Author Archives: Mathew

Low Level Tech/Higher Level Thinking

Years ago, I created a hierarchy to explain my thinking around higher level usage of technology.  Since then, Common Core standards have been adopted and the SAMR model has risen to popularity.  I still use my hierarchy.

Nevertheless, through my work in supporting 136 schools with their instructional technology needs, I have found it necessary to explain the usage of classroom technology in a new way.


I broke down technology tools in terms of how much technical knowledge and effort they require (Higher Tech Effort) and how much student thinking they normally require.  (Of course, the teacher determines the level of thinking, not the tool but, by and large, I do believe some tools have a limit to the amount of thinking they can generate in students.)

In the top left (Higher Tech Effort/Higher Level Thinking) are tools that require technical knowledge on the part of the teacher but inspire greater thinking in students.  Although these tools benefit students, I wouldn’t start there if you are just beginning to integrate technology.

On the top right (Lower Tech Effort/Higher Level Thinking) are tools that can generate higher level thinking (when used by students) and require very little technical knowledge to get started.  Tools in this quadrant would be easy to get going and produce the best gains in student achievement because of the amount of thinking they require.

Tools on the bottom left (Higher Tech Effort/Low Level Thinking) are not easy to implement on the teacher’s part and they generally inspire low levels of thinking on the part of students (substitution on the SAMR model).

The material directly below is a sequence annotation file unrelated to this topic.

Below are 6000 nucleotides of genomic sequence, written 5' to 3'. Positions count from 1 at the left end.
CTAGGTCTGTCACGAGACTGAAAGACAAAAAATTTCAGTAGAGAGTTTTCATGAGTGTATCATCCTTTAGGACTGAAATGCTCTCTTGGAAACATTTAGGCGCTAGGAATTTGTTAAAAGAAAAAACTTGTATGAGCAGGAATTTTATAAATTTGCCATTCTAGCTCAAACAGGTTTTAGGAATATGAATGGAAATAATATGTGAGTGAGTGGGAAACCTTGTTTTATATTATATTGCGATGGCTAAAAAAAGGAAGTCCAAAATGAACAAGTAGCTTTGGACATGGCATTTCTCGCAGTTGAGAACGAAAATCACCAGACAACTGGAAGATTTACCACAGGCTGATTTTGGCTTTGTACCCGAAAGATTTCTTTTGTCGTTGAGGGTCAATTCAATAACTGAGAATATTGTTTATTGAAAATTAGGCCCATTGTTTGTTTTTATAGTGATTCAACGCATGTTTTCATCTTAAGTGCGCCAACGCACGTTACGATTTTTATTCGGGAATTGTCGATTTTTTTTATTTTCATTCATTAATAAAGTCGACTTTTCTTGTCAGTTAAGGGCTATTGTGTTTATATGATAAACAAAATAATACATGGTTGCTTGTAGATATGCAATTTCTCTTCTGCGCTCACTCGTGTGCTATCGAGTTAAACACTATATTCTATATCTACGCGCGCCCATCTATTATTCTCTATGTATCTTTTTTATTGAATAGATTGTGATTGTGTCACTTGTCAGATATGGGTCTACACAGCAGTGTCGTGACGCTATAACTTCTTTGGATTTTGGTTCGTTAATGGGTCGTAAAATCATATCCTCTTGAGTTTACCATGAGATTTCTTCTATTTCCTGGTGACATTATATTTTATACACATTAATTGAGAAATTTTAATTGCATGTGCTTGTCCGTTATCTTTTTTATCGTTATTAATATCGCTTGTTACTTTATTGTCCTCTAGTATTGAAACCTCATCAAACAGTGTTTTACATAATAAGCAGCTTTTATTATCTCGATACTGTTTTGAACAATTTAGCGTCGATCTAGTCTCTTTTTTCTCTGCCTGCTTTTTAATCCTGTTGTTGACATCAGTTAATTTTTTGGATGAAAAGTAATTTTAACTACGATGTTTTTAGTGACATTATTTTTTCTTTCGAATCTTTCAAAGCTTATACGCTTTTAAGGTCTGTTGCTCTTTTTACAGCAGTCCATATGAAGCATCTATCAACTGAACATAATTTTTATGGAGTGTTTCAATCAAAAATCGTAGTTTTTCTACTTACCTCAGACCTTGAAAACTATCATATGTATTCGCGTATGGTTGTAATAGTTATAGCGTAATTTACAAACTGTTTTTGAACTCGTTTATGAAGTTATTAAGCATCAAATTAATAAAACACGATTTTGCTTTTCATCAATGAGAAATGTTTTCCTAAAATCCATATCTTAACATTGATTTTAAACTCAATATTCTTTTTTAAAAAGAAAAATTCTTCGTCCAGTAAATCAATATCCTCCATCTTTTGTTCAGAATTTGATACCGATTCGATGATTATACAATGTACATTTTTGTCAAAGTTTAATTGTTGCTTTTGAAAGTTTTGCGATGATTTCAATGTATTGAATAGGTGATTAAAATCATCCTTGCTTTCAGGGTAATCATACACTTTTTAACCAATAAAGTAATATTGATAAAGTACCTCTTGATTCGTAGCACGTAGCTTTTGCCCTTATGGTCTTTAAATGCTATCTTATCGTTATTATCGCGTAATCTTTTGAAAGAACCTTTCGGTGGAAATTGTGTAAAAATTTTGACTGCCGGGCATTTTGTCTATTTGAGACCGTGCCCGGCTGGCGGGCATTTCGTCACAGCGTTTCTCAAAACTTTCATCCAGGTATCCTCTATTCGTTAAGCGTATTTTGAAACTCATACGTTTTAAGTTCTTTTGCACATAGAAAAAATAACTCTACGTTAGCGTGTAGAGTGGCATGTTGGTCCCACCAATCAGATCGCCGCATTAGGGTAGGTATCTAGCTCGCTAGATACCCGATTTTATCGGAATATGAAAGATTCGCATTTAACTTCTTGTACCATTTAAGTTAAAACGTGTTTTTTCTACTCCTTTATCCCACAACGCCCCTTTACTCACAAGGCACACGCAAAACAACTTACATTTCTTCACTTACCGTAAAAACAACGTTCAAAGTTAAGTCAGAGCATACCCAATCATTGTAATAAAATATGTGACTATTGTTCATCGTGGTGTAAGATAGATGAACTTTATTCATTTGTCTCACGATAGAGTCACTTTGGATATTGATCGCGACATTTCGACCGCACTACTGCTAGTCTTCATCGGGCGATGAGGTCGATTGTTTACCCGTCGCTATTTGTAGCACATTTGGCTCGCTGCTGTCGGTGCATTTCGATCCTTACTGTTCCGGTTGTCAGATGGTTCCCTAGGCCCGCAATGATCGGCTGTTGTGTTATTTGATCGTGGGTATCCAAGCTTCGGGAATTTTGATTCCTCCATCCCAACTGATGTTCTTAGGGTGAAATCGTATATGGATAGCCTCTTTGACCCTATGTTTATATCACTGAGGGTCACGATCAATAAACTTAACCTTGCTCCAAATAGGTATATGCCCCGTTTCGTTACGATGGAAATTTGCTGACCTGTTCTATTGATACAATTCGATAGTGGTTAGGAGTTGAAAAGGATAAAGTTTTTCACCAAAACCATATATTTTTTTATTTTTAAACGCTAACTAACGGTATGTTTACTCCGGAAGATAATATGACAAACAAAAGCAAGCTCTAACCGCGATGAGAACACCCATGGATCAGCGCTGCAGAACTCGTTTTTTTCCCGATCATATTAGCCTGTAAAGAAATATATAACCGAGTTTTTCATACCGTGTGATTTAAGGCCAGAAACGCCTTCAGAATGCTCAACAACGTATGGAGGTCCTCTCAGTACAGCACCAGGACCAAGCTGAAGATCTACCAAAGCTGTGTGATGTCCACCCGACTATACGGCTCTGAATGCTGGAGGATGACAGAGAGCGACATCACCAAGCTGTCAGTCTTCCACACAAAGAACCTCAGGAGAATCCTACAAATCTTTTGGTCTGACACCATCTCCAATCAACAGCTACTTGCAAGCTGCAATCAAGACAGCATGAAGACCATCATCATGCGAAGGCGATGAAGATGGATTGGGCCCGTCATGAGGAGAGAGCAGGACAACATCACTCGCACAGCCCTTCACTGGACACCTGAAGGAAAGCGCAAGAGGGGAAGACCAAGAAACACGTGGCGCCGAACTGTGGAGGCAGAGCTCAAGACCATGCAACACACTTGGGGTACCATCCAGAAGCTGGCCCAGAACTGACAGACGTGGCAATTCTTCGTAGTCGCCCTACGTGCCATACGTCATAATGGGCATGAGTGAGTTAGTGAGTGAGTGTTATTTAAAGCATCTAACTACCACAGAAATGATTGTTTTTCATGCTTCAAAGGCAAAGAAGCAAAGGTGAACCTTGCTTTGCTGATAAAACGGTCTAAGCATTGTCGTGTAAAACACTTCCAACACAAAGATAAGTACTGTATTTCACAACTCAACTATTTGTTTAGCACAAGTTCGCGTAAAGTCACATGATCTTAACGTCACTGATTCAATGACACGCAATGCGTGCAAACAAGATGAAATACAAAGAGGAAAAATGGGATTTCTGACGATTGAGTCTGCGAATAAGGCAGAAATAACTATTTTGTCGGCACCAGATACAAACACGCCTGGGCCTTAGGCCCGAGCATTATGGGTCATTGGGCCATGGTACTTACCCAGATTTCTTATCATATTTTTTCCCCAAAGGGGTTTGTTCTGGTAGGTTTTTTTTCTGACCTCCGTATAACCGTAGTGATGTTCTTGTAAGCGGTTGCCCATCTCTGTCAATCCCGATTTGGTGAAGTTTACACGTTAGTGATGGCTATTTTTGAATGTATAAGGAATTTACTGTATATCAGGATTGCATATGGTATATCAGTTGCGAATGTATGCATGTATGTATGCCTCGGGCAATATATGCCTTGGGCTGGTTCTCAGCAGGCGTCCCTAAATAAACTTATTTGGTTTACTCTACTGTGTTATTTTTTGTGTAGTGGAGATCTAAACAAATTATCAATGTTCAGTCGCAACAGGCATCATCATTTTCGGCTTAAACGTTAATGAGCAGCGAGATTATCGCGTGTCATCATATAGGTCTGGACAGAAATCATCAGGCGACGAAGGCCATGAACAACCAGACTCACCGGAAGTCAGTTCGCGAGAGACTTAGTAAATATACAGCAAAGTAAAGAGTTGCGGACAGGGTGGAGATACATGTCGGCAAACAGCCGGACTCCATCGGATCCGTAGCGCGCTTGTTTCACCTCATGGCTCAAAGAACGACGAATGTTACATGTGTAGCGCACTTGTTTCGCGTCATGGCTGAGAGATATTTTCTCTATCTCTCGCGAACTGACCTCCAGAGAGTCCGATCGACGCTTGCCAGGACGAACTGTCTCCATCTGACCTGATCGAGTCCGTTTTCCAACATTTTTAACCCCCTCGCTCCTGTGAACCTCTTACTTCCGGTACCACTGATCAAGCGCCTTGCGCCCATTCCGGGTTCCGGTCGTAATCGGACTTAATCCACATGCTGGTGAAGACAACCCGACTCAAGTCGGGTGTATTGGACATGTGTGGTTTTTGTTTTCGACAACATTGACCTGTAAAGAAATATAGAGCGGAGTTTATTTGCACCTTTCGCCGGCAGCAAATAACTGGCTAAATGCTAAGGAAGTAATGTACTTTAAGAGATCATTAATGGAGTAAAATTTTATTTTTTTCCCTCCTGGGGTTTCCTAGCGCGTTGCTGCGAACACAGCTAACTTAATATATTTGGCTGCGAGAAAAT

On the bottom right (Low Tech Effort/Lower Level Thinking) are digital flashcard apps.  I would include in this quadrant nearly every pre-boxed program (IXL, Accelerated Reader, Brainpop, ST Math, etc).  These tools are easy to implement but give very little gain in terms of student achievement.  To put it another way, it’s not worth the price of a computer if you never leave this quadrant.

From my work in the field, the tools in the bottom two quadrants “Lower Level Thinking” are by far the most popular.  This suggests that it’s not that most teachers are uncomfortable with using technology, most are uncomfortable with thinking.  It’s never about the technology.

iTunes U Courses on Innovation and Common Core

I’ve authored two iTunes U courses which you’re welcome to subscribe to.

Innovation and Communication is a course for school leaders on how to start a movement, support teachers, and lead by example.

Technology in the Common Core is a course on how to integrate technology into the teaching of the Common Core.

As with all iTunes U courses, you must have an iPad to view.

If You’re Dying by Powerpoint Don’t Try Prezi

I’m happy that many educators outside of the blogosphere are beginning to recognize that sitting power points that are chock full of bullet points are not the way they want to engage and be engaged.  However, I believe if they think the answer is to switch from Powerpoint to Prezi, Haiku, or any other brand of slide deck they might need to ask themselves what the problem with powerpoint is.

1.  Powerpoint is presentation software, that is to say it is intended to support a speaker when delivering a speech.  If you are using powerpoint as a substitute for a web site, a movie, or a student portfolio  or anything that does not require a speaker you are likely using it wrong.  Words come from the speaker, images when they support what the speaker is saying, can be used in the powerpoint.

2.  If Powerpoints are ineffective in supporting a speaker’s presentation, we need to teach some presentation basics, not necessarily pick up a new tool (though I prefer Keynote).